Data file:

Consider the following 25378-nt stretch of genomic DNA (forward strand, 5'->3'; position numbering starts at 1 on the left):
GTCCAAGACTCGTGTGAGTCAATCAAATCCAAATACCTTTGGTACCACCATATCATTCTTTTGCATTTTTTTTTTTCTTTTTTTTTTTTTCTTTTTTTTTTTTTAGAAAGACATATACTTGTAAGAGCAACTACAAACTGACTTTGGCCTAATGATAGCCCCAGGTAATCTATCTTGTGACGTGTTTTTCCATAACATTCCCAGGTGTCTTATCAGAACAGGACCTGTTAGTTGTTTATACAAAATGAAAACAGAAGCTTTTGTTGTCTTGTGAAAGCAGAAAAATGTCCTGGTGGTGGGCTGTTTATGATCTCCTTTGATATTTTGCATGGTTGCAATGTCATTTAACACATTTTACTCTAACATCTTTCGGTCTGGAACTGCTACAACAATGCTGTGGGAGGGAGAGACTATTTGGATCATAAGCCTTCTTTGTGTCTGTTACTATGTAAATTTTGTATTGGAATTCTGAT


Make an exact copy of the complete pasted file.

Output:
Consider the following 25378-nt stretch of genomic DNA (forward strand, 5'->3'; position numbering starts at 1 on the left):
GTCCAAGACTCGTGTGAGTCAATCAAATCCAAATACCTTTGGTACCACCATATCATTCTTTTGCATTTTTTTTTTTCTTTTTTTTTTTTTCTTTTTTTTTTTTTAGAAAGACATATACTTGTAAGAGCAACTACAAACTGACTTTGGCCTAATGATAGCCCCAGGTAATCTATCTTGTGACGTGTTTTTCCATAACATTCCCAGGTGTCTTATCAGAACAGGACCTGTTAGTTGTTTATACAAAATGAAAACAGAAGCTTTTGTTGTCTTGTGAAAGCAGAAAAATGTCCTGGTGGTGGGCTGTTTATGATCTCCTTTGATATTTTGCATGGTTGCAATGTCATTTAACACATTTTACTCTAACATCTTTCGGTCTGGAACTGCTACAACAATGCTGTGGGAGGGAGAGACTATTTGGATCATAAGCCTTCTTTGTGTCTGTTACTATGTAAATTTTGTATTGGAATTCTGAT